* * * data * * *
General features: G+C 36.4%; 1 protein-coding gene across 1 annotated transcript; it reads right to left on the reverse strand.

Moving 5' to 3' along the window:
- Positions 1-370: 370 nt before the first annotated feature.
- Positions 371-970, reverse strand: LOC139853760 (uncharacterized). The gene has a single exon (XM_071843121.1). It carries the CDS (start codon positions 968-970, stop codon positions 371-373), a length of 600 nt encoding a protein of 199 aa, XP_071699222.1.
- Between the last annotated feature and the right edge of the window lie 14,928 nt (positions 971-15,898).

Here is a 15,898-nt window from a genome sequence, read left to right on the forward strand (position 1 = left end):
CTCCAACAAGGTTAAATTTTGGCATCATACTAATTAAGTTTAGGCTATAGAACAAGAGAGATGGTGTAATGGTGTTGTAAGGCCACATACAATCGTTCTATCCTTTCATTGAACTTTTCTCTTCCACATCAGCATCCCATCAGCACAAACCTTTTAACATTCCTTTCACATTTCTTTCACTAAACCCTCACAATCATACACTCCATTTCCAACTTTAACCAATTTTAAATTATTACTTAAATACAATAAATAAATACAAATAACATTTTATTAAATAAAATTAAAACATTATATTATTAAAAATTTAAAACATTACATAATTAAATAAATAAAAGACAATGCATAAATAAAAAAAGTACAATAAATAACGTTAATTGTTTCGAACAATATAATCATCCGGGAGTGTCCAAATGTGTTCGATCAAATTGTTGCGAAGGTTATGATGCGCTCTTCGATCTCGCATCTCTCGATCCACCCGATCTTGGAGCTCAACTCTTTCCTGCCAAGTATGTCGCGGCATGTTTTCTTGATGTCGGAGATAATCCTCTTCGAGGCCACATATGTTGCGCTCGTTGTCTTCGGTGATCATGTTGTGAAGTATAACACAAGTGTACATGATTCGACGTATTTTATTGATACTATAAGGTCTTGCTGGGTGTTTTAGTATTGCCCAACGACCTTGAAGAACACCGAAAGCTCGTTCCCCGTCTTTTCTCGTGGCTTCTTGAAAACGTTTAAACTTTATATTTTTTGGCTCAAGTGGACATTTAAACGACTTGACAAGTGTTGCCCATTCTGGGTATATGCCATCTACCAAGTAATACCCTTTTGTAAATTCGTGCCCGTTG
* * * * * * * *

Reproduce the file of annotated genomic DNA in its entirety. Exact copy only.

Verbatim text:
General features: G+C 36.4%; 1 protein-coding gene across 1 annotated transcript; it reads right to left on the reverse strand.

Moving 5' to 3' along the window:
- Positions 1-370: 370 nt before the first annotated feature.
- Positions 371-970, reverse strand: LOC139853760 (uncharacterized). The gene has a single exon (XM_071843121.1). It carries the CDS (start codon positions 968-970, stop codon positions 371-373), a length of 600 nt encoding a protein of 199 aa, XP_071699222.1.
- Between the last annotated feature and the right edge of the window lie 14,928 nt (positions 971-15,898).

Here is a 15,898-nt window from a genome sequence, read left to right on the forward strand (position 1 = left end):
CTCCAACAAGGTTAAATTTTGGCATCATACTAATTAAGTTTAGGCTATAGAACAAGAGAGATGGTGTAATGGTGTTGTAAGGCCACATACAATCGTTCTATCCTTTCATTGAACTTTTCTCTTCCACATCAGCATCCCATCAGCACAAACCTTTTAACATTCCTTTCACATTTCTTTCACTAAACCCTCACAATCATACACTCCATTTCCAACTTTAACCAATTTTAAATTATTACTTAAATACAATAAATAAATACAAATAACATTTTATTAAATAAAATTAAAACATTATATTATTAAAAATTTAAAACATTACATAATTAAATAAATAAAAGACAATGCATAAATAAAAAAAGTACAATAAATAACGTTAATTGTTTCGAACAATATAATCATCCGGGAGTGTCCAAATGTGTTCGATCAAATTGTTGCGAAGGTTATGATGCGCTCTTCGATCTCGCATCTCTCGATCCACCCGATCTTGGAGCTCAACTCTTTCCTGCCAAGTATGTCGCGGCATGTTTTCTTGATGTCGGAGATAATCCTCTTCGAGGCCACATATGTTGCGCTCGTTGTCTTCGGTGATCATGTTGTGAAGTATAACACAAGTGTACATGATTCGACGTATTTTATTGATACTATAAGGTCTTGCTGGGTGTTTTAGTATTGCCCAACGACCTTGAAGAACACCGAAAGCTCGTTCCCCGTCTTTTCTCGTGGCTTCTTGAAAACGTTTAAACTTTATATTTTTTGGCTCAAGTGGACATTTAAACGACTTGACAAGTGTTGCCCATTCTGGGTATATGCCATCTACCAAGTAATACCCTTTTGTAAATTCGTGCCCGTTG